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hi-ce Water Unit: What is the Water Like in Our River?



Water Unit: What is the Water Like in Our River? was developed by hi-ce (Highly Interactive Computing in Education) at the University of Michigan. This unit was developed for 7th grade students to help foster an understanding of earth science and ecological concepts by investigating the quality of water in a local river. These concepts include watersheds, erosion and deposition, and biological indicators of water quality. During the project, students investigate the quality of their watershed by asking probing questions, conducting experiments, and drawing a conclusion. Students are facilitated in their investigation by using technologies such as data collection probes and Model-it, a dynamic modeling tool. This tool helps students construct a model of their aquatic ecosystem. Students continually plan, build, test, and evaluate their model based on the inquiry-based activities within this project.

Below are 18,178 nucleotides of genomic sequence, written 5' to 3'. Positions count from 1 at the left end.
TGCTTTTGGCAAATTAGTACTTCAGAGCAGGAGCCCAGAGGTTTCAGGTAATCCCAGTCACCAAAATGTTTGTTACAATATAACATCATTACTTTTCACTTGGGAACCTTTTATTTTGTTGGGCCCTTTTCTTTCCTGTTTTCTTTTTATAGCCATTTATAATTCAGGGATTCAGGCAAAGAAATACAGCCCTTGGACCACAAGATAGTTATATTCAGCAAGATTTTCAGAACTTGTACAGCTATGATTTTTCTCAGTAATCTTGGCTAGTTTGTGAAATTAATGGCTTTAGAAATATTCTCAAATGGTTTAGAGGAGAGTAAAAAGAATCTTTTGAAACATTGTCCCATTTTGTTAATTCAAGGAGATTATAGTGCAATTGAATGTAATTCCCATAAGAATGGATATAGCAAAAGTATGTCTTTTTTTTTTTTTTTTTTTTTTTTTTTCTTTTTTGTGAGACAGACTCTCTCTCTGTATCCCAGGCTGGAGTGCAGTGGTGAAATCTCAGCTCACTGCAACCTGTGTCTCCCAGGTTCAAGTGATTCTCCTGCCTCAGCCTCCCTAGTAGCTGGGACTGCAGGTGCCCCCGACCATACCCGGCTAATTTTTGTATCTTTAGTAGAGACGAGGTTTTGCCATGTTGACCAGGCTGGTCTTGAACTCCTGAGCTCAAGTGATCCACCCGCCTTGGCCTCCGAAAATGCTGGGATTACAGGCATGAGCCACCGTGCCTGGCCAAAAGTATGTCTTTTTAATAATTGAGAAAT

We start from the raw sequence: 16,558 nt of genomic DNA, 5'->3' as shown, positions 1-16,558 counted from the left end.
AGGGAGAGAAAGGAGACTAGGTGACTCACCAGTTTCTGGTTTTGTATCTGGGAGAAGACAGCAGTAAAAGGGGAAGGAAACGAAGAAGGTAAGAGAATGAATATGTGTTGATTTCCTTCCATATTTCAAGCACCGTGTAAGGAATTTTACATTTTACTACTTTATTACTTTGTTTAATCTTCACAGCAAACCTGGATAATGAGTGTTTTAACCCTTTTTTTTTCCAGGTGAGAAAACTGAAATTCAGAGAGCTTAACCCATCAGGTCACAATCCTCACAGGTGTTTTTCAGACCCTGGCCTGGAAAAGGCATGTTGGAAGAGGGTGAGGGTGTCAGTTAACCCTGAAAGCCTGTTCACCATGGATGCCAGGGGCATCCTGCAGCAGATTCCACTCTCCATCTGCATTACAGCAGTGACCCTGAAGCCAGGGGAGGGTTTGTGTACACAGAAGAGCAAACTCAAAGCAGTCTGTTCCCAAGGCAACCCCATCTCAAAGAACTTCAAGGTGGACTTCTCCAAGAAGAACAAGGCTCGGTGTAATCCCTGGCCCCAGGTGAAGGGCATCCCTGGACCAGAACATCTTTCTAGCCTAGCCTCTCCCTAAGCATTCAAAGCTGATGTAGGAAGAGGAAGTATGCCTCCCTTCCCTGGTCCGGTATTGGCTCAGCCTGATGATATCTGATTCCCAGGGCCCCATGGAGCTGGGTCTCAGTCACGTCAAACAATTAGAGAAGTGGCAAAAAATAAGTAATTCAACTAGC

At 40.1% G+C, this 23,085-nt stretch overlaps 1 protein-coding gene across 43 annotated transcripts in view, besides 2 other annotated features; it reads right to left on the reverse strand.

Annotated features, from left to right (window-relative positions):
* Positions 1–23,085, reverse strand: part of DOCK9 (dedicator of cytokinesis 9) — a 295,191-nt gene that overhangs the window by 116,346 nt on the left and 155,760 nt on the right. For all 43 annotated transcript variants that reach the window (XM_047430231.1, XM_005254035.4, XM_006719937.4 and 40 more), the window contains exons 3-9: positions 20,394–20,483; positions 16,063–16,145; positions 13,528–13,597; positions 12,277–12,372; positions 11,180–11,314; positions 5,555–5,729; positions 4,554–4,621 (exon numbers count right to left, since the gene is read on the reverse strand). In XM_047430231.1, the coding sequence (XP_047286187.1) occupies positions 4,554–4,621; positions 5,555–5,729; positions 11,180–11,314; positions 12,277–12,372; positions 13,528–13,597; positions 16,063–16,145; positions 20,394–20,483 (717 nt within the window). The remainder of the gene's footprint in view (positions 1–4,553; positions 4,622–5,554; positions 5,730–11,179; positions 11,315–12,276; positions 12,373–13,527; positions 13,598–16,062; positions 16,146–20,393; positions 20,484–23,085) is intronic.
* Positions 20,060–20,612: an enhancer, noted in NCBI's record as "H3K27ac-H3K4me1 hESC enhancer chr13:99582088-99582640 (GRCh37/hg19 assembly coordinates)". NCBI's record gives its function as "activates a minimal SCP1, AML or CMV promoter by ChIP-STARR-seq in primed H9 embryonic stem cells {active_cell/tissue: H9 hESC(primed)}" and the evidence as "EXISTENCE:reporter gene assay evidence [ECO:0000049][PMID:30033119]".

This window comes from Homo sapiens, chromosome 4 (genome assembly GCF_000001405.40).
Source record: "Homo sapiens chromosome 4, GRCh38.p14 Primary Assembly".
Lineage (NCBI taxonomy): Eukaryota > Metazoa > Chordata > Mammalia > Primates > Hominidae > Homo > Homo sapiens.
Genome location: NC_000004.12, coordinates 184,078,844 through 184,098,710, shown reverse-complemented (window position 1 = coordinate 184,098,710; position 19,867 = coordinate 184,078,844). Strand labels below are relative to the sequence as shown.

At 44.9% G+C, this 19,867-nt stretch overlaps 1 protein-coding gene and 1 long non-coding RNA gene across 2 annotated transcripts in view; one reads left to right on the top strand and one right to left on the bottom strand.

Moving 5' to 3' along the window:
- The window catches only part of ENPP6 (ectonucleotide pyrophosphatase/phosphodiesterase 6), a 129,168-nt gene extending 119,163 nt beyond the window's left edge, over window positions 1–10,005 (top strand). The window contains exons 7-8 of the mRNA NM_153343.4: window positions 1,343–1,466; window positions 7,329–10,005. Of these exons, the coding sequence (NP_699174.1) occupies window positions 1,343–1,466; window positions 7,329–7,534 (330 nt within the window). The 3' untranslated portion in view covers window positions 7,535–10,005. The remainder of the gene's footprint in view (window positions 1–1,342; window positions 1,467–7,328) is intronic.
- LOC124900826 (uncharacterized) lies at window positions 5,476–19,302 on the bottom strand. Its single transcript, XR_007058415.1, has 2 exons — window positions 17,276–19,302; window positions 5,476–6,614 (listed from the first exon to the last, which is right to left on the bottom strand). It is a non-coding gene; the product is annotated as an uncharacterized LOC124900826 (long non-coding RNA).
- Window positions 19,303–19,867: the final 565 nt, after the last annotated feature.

The Water Unit is divided into four units or learning sets. Each unit provides information about the topic and contains detailed instructions for each activity. Also, each unit is structured around a driving question. For example, "What is the water like in our river?" Students engage in a meaningful inquiry-based investigation and develop the knowledge and the skills necessary to answer this question. Because students are investigating a river situated in their community, they are naturally led to question what action they can take as an individual to improve the water quality. The first learning set takes approximately five days and will answer questions such as "What is water quality?" "What can we find in our river?" and "What do we want to know about our river?" The second learning set takes approximately eighteen days and will answer the question "Where is my river located?" by building computer models, investigating stream tables, and adding information to the computer model. The third learning set takes approximately twelve days. It will answer the question "What impacts water quality?" The fourth learning set is optional and takes approximately five days to complete. It involves the collection and identification of aquatic organisms as an indicator of water quality


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